When I enrolled in an advanced German for beginners class last fall at The College of New Jersey, I intended to improve my ability to speak and write in conversational German.
What I did not expect to learn in German 103 was that the Affordable Care Act – a.k.a Obamacare – is the answer to our prayers, the Tea Party is made up of “old,” “very moronic” people, life is far better in Europe, and Occupy Wall Streeters were really on to something.
Now that my grade is securely documented on my transcripts, I feel safe sharing my recent experiences inside the classroom, during which lessons on the German language frequently morphed into soliloquies on the benefits of universal health care.
Instructor John Benjamin, a man in his early 30s with a thick beard and a fondness for donning sweaters, often used his course as a platform to tout liberal ideologies on Obamacare.
The Berkeley- and Princeton-educated professor, for example, turned grammar lessons on the intricacies of the German language into claims that universal healthcare, or “allgemeine Gesundheitsversorgung” (a phrase Benjamin took many opportunities to write on the board), as the savior of the American public. According to the professor, Obamacare will insure and take care of the poor, viewed by Benjamin as a group of people utterly neglected in America.
One day, when he was in one of his particularly brazen and jaded moods, Benjamin went so far as to have students raise their hands if they planned on signing up for the exchange – adding that students’ answers will not impact their grades.
When the room was left with idle, stationary hands, Benjamin appeared shocked and a bit speechless. He told us: “You might want to take a little longer and examine the great benefits of Obamacare before you make decisions. That’s all I have to say.”
When our instructor wasn’t writing out unnecessarily long German words on the blackboard, or taking an unorthodox classroom survey, he espoused his views on Europe’s “superior” healthcare system, saying it’s fantastic because it’s “free.”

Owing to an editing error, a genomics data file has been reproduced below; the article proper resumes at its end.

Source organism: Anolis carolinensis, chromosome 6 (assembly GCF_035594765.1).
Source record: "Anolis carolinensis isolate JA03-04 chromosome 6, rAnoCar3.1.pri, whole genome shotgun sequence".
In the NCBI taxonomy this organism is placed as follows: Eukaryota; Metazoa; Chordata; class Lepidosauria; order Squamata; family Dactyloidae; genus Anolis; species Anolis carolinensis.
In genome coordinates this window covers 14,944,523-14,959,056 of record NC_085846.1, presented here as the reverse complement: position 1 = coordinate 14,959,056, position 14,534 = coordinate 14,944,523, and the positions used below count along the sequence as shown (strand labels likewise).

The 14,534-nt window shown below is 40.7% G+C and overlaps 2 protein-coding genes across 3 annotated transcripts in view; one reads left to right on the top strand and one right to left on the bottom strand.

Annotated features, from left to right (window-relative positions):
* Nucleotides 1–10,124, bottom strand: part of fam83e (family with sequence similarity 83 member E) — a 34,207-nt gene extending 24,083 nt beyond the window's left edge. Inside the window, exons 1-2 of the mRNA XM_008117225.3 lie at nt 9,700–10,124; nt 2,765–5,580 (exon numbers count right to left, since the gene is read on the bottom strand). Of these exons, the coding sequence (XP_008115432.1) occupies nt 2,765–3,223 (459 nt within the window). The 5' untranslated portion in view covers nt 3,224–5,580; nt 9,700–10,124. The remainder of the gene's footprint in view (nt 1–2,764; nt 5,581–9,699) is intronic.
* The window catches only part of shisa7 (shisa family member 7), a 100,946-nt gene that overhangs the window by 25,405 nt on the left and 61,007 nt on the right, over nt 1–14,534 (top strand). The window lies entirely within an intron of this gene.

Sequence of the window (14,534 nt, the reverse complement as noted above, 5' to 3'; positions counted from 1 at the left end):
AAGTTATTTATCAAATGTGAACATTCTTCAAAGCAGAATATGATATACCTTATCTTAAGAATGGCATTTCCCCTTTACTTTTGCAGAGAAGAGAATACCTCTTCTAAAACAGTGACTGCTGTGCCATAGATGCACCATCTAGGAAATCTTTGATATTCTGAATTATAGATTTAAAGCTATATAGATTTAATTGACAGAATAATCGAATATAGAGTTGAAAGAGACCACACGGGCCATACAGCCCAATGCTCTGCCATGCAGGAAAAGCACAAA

Benjamin went on to explain that once the “few errors” are worked out with the healthcare.gov website, Obamacare should be a well-oiled, beneficial machine.
Lest you think he made such remarks with a smirk, be assured – all of his lines were delivered with a hawkish seriousness. Sometimes in English, often in German – always deadpan.
Benjamin’s unrequited love of Obama and universal healthcare was equally matched by his dislike of the Republican Party.
During last fall’s special Senate election to fill the late Frank Lautenberg’s seat, (D-NJ), Benjamin bemoaned to the class how disturbed he was that the election results produced such a slim, final margin between winner Democrat Cory Booker and loser Republican Steve Lonegan.
He suggested members of the Tea Party who voted for Lonegan had to be “old” and “very moronic,” adding the Tea Party as a whole is laughable and run by inept know-nothings. That Gov. Chris Christie continues to be catapulted to victory by this voting bloc, he added, is a truly unfortunate circumstance indeed.
As if all this wasn’t enough, he once praised the Occupy Wall Street crew, in German, of course – noting the movement was truly beneficial in exposing the one percenters who rule this country.
The effect of these comments on my glassy-eyed peers was minimal. No one challenged him. Apathy choked the room like a pungent odor.
They appeared to care little about his pontifications, as if it was expected or they’d heard it all before. Passing the class was clearly their primary concern, as one of the requirements to earn a bachelor’s degree at The College of New Jersey is to gain competency in a language you’ll likely never use again.
I’d made a note to myself to have a friendly little conversation with the good professor after the semester ended. But alas, Benjamin abruptly left his job after finals and moved to England.
Perhaps he’ll finally get his wish, to be closer to socialism, and maybe I’ll get mine too – for the university to hire a scholar who leaves their political rhetoric at the classroom door.
College Fix contributor Emma Colton is a student at The College of New Jersey.